Minimalism vs. Maximalism

There’s a careful balance to both

Brooke might blog
8 min readJul 8, 2024
A side by side image comparing a minimally designed for a Nike shoe, and a maximalist ad for a Hoka shoe. The Nike ad features a classic black and white shoe surrounded by ample white space. The Hoka shoe is displayed over bold colorful patterns in the background with lots of movement.
Image sources: Nike and Hoka.

The year is 2024, and maximalism is trending…

Personally, as a millennial and a graphic designer who adores mid-century modern furniture as well as Swiss style design (more on that later), this has been difficult to accept. It’s not easy for me to let go of my generous white space and sans serif typefaces.

At the same time, maximalist trends can be really energizing and they encourage creativity and experimentation in a way that minimalism can’t. Creating textures and patterns to incorporate into designs is fun. There’s a whole new world of expression being embraced right now, which is worth getting excited about.

As some audiences and designers are adapting to these changes in trends (myself included), I’ve conversationally noticed a lot of opinions cropping up about both minimalism and maximalism in design. This inspired me to dig a little deeper and examine the criticisms and successes of both styles.

Minimalism vs. Maximalism — Here are some common negative opinions about each:

  • “Minimalism is ‘boring,’ ‘sterile,’ or ‘has no personality.’”
  • “Maximalism is ‘cluttered,’ ‘messy,’ or ‘the message gets lost in the noise.’”

Of course, these are blanket statements based heavily in personal preferences, and they’re not always true. When it comes to design work, both minimalism and maximalism can sometimes be applied poorly (thereby earning the judgements above). Fundamental design principles such as hierarchy, contrast, and color theory (to name a few) are agnostic to either of these aesthetics.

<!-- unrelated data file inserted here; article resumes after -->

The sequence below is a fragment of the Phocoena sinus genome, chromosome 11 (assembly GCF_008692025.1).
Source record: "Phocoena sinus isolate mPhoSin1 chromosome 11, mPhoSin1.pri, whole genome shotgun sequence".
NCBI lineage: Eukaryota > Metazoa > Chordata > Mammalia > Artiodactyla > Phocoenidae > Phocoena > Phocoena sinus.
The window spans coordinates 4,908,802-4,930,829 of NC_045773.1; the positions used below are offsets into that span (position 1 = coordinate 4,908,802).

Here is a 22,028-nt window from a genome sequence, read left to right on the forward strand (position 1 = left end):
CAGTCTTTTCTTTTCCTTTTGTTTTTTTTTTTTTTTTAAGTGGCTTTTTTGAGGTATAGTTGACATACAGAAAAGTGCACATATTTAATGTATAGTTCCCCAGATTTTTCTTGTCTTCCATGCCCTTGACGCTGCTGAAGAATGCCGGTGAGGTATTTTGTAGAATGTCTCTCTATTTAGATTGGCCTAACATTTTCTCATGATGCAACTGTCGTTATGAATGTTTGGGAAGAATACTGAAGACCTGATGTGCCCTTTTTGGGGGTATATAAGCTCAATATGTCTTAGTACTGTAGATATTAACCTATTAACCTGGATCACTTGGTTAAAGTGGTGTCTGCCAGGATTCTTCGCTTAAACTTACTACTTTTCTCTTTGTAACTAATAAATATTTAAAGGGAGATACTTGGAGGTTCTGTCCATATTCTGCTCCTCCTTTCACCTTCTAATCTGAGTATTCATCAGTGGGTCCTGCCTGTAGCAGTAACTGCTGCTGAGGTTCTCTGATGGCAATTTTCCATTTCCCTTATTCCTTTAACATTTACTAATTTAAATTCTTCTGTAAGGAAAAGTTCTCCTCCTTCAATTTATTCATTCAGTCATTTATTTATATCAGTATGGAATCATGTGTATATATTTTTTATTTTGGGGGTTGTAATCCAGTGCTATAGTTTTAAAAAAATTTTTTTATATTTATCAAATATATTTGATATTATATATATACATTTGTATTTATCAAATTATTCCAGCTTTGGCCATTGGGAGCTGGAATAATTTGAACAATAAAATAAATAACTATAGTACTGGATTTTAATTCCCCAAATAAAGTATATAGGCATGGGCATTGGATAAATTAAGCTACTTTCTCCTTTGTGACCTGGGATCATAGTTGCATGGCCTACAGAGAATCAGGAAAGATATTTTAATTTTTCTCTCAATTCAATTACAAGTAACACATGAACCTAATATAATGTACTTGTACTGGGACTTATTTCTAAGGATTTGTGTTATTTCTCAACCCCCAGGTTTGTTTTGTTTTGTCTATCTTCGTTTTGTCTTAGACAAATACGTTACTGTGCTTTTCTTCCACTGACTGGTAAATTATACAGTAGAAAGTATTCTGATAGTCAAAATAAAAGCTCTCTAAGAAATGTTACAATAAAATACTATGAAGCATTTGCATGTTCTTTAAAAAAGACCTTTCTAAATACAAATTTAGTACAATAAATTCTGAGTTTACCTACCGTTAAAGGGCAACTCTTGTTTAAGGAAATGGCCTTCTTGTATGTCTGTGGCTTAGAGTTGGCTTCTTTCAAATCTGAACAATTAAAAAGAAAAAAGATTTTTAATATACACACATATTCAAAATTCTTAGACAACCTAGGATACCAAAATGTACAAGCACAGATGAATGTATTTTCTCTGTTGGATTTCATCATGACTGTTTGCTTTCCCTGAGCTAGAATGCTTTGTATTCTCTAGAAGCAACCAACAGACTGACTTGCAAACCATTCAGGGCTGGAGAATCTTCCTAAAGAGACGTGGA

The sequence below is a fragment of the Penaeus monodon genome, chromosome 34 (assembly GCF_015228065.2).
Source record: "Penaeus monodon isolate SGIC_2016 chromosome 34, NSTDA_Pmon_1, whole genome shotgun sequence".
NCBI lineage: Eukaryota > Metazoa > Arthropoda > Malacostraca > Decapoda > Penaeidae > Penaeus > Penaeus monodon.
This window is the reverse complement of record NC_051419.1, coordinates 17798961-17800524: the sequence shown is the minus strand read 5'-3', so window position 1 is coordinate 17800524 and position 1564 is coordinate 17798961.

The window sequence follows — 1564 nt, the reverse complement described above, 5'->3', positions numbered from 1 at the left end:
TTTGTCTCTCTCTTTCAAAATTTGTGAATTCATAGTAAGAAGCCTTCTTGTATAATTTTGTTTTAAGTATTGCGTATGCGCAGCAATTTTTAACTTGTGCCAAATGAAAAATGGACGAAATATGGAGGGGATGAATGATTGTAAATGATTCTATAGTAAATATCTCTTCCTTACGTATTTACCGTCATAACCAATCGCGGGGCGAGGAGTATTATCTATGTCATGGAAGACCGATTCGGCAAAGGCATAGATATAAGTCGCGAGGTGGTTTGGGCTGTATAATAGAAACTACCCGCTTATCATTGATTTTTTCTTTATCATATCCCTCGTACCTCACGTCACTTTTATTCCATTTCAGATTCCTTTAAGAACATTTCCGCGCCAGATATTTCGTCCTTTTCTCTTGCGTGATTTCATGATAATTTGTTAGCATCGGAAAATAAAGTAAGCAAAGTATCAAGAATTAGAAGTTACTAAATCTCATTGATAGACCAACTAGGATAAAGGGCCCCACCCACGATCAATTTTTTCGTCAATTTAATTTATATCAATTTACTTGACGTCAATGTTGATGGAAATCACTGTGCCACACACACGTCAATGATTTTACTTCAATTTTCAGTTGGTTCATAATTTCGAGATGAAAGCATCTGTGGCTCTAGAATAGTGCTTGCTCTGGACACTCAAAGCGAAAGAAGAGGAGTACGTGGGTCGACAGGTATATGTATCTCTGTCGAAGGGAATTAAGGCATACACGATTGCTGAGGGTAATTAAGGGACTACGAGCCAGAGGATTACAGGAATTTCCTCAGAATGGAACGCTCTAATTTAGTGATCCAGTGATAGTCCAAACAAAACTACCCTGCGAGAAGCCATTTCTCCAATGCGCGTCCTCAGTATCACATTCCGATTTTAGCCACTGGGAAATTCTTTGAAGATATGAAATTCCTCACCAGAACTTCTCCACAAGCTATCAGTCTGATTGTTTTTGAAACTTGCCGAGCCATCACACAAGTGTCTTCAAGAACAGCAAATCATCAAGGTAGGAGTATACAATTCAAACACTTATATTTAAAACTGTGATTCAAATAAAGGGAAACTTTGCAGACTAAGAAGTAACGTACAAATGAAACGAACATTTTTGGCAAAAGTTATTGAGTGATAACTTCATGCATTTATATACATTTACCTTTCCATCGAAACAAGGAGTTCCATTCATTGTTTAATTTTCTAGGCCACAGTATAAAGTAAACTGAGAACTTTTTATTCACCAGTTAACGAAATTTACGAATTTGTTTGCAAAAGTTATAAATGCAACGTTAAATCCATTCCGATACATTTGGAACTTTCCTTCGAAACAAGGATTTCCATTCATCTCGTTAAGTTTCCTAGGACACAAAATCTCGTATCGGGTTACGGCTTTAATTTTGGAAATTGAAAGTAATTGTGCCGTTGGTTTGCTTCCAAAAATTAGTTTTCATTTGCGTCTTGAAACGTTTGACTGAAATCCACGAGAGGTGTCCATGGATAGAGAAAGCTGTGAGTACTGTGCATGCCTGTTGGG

When it comes to design work, both minimalism and maximalism can sometimes be applied poorly.

Design principles are agnostic to either aesthetic.

So let’s explore what “maximalism” and “minimalism” really mean and how they are both applied successfully in design. But first, we need to step back and look at how design trends have evolved.

Design trends over the past few decades

What ads for iPods looked like in the mid 2000s.

Mid-2000’s “flat design” — A reaction to 90’s skeuomorphism

When I was a design student in the 2010’s, “flat design” was all the rage. As the name suggests, flat design has little-to-no dimension or texture, and relies solely on the strength of its forms and color to communicate. That’s not to say that flat designs are boring. They can still be beautifully complex, but often they are driven by the principles of minimalism. Without texture or dimension, there is little to distract from the content or ideas within the work.

In many ways, I believe design trends emerge as a reaction to what was previously popular. In the case of flat design, this trend could be viewed as a reaction to skeuomorphism, which was the favorite design aesthetic throughout the 90’s and early aughts. In the 90’s, computer-generated art was still very new, and people were eager to explore what kinds of dimensional graphics their computers could produce. As a result, it was common to see effects like drop shadows, glows, and embossed forms applied to designs in an effort to make them appear more dimensional or “realistic.”

A Pepsi ad from the early aughts. How many “glow” effects can you count here?

As time marched on into the 2010’s, skeuomorphic design began to look more and more dated as the capabilities of computer-generated graphics evolved at a breakneck pace. Computer generated effects would quickly look obsolete almost as soon as they were published. By contrast, flat design appeared more “timeless” and emerged as the prevailing design trend for many years.